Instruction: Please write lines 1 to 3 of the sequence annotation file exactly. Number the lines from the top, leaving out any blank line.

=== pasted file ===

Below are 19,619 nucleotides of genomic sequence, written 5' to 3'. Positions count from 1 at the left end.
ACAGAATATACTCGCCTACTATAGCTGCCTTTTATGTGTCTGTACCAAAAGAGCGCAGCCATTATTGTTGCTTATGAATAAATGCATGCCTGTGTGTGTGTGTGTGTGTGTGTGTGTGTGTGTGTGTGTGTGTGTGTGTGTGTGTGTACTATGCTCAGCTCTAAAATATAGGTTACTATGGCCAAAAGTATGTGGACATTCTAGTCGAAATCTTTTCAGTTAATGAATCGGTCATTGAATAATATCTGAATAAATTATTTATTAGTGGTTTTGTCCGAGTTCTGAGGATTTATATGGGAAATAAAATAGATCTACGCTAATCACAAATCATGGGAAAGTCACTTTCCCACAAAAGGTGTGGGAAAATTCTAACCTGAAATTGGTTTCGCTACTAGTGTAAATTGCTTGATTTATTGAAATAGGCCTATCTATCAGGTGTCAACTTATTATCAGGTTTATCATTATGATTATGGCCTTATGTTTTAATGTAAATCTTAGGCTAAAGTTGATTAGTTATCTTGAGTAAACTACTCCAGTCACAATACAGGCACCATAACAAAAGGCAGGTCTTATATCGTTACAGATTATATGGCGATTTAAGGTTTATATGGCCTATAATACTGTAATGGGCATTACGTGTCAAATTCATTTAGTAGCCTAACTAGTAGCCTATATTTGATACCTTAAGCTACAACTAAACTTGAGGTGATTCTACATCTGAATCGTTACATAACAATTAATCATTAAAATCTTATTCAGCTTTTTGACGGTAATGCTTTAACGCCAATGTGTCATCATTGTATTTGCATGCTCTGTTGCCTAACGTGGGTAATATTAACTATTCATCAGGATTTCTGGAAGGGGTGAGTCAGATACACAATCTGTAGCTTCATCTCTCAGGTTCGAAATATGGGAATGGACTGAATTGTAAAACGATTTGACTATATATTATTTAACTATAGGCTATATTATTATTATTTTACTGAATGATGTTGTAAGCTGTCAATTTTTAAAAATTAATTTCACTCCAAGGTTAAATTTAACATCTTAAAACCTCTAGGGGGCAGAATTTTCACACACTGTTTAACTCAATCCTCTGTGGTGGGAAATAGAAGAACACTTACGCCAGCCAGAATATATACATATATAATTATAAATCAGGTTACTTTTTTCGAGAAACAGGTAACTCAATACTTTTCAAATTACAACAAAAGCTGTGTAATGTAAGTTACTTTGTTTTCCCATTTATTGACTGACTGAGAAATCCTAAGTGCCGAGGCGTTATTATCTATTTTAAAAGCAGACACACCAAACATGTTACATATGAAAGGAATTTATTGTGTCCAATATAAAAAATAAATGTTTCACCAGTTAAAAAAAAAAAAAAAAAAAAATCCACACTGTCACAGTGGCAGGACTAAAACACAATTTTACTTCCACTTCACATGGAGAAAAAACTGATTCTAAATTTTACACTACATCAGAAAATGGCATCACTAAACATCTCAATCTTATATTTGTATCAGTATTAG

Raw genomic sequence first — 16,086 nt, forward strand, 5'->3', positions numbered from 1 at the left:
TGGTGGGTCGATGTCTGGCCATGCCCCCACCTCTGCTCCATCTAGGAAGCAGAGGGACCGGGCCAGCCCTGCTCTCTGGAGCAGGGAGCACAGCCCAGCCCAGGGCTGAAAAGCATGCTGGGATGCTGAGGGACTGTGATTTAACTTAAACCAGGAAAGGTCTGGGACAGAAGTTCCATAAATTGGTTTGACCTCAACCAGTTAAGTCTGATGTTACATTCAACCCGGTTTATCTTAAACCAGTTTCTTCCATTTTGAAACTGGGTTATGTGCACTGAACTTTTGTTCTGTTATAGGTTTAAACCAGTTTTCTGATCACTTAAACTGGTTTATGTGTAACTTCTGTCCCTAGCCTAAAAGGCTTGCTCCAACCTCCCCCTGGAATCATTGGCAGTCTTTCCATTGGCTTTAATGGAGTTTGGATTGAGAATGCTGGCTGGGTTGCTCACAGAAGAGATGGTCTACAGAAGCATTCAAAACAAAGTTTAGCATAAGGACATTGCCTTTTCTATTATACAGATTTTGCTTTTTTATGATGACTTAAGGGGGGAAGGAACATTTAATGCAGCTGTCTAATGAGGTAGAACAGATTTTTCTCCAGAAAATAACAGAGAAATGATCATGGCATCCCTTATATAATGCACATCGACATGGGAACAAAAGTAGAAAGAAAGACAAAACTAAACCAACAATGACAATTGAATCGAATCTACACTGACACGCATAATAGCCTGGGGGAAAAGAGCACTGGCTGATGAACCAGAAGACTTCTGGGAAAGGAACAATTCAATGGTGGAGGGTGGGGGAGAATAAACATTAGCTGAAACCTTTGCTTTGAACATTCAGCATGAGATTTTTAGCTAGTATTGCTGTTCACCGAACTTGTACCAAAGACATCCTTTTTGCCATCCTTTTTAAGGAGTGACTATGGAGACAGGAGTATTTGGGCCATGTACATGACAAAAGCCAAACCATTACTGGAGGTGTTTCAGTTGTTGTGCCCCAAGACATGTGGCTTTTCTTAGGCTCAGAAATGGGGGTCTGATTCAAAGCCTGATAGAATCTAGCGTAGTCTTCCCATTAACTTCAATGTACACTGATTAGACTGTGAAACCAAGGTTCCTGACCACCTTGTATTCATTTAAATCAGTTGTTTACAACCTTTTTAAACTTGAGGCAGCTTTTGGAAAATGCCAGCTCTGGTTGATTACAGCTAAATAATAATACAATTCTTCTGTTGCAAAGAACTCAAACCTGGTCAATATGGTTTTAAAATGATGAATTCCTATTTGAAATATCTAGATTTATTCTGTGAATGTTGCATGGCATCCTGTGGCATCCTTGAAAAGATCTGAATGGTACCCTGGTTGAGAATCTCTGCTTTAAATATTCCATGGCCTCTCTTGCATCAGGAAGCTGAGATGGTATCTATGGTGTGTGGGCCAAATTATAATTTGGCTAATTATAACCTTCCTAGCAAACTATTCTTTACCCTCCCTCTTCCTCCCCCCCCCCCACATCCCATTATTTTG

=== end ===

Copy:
Below are 19,619 nucleotides of genomic sequence, written 5' to 3'. Positions count from 1 at the left end.
ACAGAATATACTCGCCTACTATAGCTGCCTTTTATGTGTCTGTACCAAAAGAGCGCAGCCATTATTGTTGCTTATGAATAAATGCATGCCTGTGTGTGTGTGTGTGTGTGTGTGTGTGTGTGTGTGTGTGTGTGTGTGTGTGTGTGTACTATGCTCAGCTCTAAAATATAGGTTACTATGGCCAAAAGTATGTGGACATTCTAGTCGAAATCTTTTCAGTTAATGAATCGGTCATTGAATAATATCTGAATAAATTATTTATTAGTGGTTTTGTCCGAGTTCTGAGGATTTATATGGGAAATAAAATAGATCTACGCTAATCACAAATCATGGGAAAGTCACTTTCCCACAAAAGGTGTGGGAAAATTCTAACCTGAAATTGGTTTCGCTACTAGTGTAAATTGCTTGATTTATTGAAATAGGCCTATCTATCAGGTGTCAACTTATTATCAGGTTTATCATTATGATTATGGCCTTATGTTTTAATGTAAATCTTAGGCTAAAGTTGATTAGTTATCTTGAGTAAACTACTCCAGTCACAATACAGGCACCATAACAAAAGGCAGGTCTTATATCGTTACAGATTATATGGCGATTTAAGGTTTATATGGCCTATAATACTGTAATGGGCATTACGTGTCAAATTCATTTAGTAGCCTAACTAGTAGCCTATATTTGATACCTTAAGCTACAACTAAACTTGAGGTGATTCTACATCTGAATCGTTACATAACAATTAATCATTAAAATCTTATTCAGCTTTTTGACGGTAATGCTTTAACGCCAATGTGTCATCATTGTATTTGCATGCTCTGTTGCCTAACGTGGGTAATATTAACTATTCATCAGGATTTCTGGAAGGGGTGAGTCAGATACACAATCTGTAGCTTCATCTCTCAGGTTCGAAATATGGGAATGGACTGAATTGTAAAACGATTTGACTATATATTATTTAACTATAGGCTATATTATTATTATTTTACTGAATGATGTTGTAAGCTGTCAATTTTTAAAAATTAATTTCACTCCAAGGTTAAATTTAACATCTTAAAACCTCTAGGGGGCAGAATTTTCACACACTGTTTAACTCAATCCTCTGTGGTGGGAAATAGAAGAACACTTACGCCAGCCAGAATATATACATATATAATTATAAATCAGGTTACTTTTTTCGAGAAACAGGTAACTCAATACTTTTCAAATTACAACAAAAGCTGTGTAATGTAAGTTACTTTGTTTTCCCATTTATTGACTGACTGAGAAATCCTAAGTGCCGAGGCGTTATTATCTATTTTAAAAGCAGACACACCAAACATGTTACATATGAAAGGAATTTATTGTGTCCAATATAAAAAATAAATGTTTCACCAGTTAAAAAAAAAAAAAAAAAAAAATCCACACTGTCACAGTGGCAGGACTAAAACACAATTTTACTTCCACTTCACATGGAGAAAAAACTGATTCTAAATTTTACACTACATCAGAAAATGGCATCACTAAACATCTCAATCTTATATTTGTATCAGTATTAG

Raw genomic sequence first — 16,086 nt, forward strand, 5'->3', positions numbered from 1 at the left: